Review Summary: A breath of fresh air for new listeners, but for long-time fans, a good case for the band being a shell of their former selves.
Five long years after 2012’s Pandora’s Pinata
, we finally have Diablo Swing Orchestra’s fourth full length. It’s taken its sweet time to release due to a lineup change and album mixing problems, so we’ve had plenty of time to build expectations. For the most part, Pacifisticuffs
falls just short of those. However, it’s still a good album in its own right, and the band’s penchant for writing catchy experimental pieces remains intact.
Let’s get one thing out of the way: This album definitely contains the least amount of metal of their entire catalogue. Serving as the antithesis of the dark and brooding debut The Butcher’s Ballroom
is laced with pop melodies and up tempo sing-alongs. That’s not an inherently bad thing – especially since one of the band’s strong suits is writing accessible numbers – but it will disappoint a large chunk of the fan base. Those holding out hope that early single “Jigsaw Hustle” is an anomaly not indicative of the album as a whole are going to place this record firmly at the bottom of their personal DSO album rankings. With the exception of the ending of “Superhero Jagganath” and most of “Karma Bonfire”, these Swedes have placed the focus on metal firmly in the rear-view mirror.
That being said, most DSO fans aren’t exactly close minded. This band utilizes a Mr. Bungle – sized repertoire of genres, and that much has not changed. They’ve even taken cues from new influences. “Superhero Jagganath” has a distinct Muse vibe, in both its over the top dramatics and new vocalist Kristin Evegard’s delivery. “Karma Bonfire”, on the other hand, is a throwback to the band’s previous work; it’s the only track to feature Daniel Hakansson on lead vocals, like much of Pandora’s Pinata
did, and its swing-heavy groove really treads familiar territory for the band.
Noticeably absent on Pacifisticuffs
is a longer closing track, something the band have done for every album previously. This decision falls in line with the overall poppy and extra accessible direction of the record. There are also four interlude tracks, bringing the total “real” song count down to just nine. This causes one to wonder what exactly the band was doing with that five year gap, though ensuring a new vocalist and new drummer properly gelling with the rest of the unit can take some time.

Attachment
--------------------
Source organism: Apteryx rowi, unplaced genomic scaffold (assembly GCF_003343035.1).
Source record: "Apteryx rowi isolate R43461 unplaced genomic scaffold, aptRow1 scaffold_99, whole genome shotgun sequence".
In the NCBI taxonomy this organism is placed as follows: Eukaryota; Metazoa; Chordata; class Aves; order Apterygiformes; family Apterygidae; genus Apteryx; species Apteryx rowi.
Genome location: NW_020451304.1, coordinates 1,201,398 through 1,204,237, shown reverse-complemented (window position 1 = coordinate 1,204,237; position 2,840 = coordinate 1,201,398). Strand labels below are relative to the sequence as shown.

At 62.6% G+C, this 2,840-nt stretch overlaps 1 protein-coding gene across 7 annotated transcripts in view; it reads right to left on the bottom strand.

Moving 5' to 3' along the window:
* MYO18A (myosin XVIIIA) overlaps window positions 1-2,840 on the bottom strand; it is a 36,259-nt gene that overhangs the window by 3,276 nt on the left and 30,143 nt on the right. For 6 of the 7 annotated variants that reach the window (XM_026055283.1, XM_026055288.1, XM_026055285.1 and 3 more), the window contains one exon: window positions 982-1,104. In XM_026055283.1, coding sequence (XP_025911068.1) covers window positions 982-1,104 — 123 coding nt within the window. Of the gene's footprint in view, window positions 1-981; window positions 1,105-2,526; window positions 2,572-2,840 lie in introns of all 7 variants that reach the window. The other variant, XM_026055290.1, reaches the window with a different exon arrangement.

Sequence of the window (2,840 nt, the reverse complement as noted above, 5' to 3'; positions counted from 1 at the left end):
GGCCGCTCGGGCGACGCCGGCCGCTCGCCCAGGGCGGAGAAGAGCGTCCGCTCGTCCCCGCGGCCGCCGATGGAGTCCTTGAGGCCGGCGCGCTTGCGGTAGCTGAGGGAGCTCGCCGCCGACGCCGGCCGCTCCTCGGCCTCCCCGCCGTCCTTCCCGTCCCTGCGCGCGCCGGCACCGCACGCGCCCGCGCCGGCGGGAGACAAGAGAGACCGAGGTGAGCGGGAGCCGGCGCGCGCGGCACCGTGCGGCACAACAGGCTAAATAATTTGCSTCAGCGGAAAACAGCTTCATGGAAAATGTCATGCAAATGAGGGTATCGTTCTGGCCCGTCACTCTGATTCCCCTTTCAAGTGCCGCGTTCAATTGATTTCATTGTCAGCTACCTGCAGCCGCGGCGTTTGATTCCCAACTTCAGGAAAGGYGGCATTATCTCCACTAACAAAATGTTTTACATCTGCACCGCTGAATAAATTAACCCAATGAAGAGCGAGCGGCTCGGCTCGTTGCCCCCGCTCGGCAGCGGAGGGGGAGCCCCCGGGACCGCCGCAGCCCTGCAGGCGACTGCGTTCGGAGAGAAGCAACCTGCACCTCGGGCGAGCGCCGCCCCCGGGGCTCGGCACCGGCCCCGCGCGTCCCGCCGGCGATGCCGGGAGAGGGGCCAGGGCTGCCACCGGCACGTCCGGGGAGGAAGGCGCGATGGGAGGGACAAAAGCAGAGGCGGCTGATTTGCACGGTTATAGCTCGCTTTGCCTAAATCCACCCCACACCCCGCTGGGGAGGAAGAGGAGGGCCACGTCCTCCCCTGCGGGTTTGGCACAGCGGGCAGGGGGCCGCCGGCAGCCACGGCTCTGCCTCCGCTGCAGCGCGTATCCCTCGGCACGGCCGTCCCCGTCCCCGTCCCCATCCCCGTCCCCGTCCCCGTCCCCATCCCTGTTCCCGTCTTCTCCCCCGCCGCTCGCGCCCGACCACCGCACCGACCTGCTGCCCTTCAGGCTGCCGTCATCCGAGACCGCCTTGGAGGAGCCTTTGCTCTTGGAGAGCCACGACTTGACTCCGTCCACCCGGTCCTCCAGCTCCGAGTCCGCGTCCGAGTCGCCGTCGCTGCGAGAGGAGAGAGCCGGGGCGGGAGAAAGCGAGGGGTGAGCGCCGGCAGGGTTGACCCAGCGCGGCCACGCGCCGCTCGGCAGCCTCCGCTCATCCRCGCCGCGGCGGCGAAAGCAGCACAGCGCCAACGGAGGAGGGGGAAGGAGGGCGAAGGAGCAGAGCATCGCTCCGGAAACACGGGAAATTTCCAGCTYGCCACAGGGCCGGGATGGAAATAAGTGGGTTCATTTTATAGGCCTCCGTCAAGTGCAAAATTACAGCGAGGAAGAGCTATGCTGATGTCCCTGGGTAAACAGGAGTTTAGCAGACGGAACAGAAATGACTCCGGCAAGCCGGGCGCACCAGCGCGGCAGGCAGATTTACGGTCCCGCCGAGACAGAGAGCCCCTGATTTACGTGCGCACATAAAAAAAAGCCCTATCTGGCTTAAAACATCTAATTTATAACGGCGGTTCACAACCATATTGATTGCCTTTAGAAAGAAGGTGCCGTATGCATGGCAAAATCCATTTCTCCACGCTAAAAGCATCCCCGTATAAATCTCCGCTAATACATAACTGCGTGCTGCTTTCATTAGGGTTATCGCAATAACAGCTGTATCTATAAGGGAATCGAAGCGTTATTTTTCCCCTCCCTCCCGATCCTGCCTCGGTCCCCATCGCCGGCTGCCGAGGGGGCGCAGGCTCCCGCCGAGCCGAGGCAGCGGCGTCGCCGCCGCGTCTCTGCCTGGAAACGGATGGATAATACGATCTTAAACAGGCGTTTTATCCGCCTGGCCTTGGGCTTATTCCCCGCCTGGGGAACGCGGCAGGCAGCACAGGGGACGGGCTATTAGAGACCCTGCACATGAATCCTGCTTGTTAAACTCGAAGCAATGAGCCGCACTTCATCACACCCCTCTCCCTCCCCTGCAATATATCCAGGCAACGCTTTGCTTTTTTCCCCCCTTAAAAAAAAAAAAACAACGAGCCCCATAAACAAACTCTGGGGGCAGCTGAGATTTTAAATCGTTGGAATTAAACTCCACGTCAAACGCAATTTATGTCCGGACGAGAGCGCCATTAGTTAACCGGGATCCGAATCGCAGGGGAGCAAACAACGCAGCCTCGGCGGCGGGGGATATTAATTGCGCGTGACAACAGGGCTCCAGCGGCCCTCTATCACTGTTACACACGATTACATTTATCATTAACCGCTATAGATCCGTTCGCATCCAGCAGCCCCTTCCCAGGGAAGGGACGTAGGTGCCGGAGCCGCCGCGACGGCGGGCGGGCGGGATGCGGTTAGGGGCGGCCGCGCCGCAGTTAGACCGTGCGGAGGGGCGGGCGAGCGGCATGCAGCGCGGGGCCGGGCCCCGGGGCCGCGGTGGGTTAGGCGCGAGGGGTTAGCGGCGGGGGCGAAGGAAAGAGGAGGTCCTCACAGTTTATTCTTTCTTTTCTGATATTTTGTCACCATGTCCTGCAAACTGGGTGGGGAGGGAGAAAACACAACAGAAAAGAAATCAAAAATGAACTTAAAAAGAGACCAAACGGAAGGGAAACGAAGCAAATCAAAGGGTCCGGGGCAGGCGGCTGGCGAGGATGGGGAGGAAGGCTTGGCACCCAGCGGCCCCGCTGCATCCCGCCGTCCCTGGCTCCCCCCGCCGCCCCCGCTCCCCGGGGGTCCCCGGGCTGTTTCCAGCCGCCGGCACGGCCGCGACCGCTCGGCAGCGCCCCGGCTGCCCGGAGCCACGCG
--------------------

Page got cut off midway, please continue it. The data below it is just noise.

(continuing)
The biggest offender of the record is that these songs – for the most part – simply don’t have the impact the older ones did. Diablo Swing Orchestra have written some insane and memorable numbers that really don’t sound like anything else out there, and to not have that same attribute for this album is definitely a let down. These songs are good, too. But that’s not the issue; they’re good, but not really unique like we’re used to with this band. Having said that, there are still some really great moments here. “The Age of Vulture Culture” is one of their strongest showcases ever for their brass section, while “Lady Clandestine Chainbreaker” features a vocal melody that won’t leave your head for awhile. And finally, “Karma Bonfire” is DSO firing on all cylinders. I mentioned earlier that it’s a throwback to their old stuff; it’s a song where the band are simply operating firmly within their comfort zone, and as a result feels the most natural of the entire record.
is worth a listen, especially for newcomers to the band. For those fortunate enough to not have the backlog to compare it to, it’s a breath of fresh air. For long time fans, however, it’s a good case for the band being a shell of their former selves. The new vocalist also does away with the operatic delivery the band is known for in favor of a more straightforward, radio-friendly performance. It works well for the new direction, and this album IS good on its own merits, but it’s not the same. They say change is a good thing, and while the fresh coat of paint this record offers agrees with that sentiment, not everyone listening will.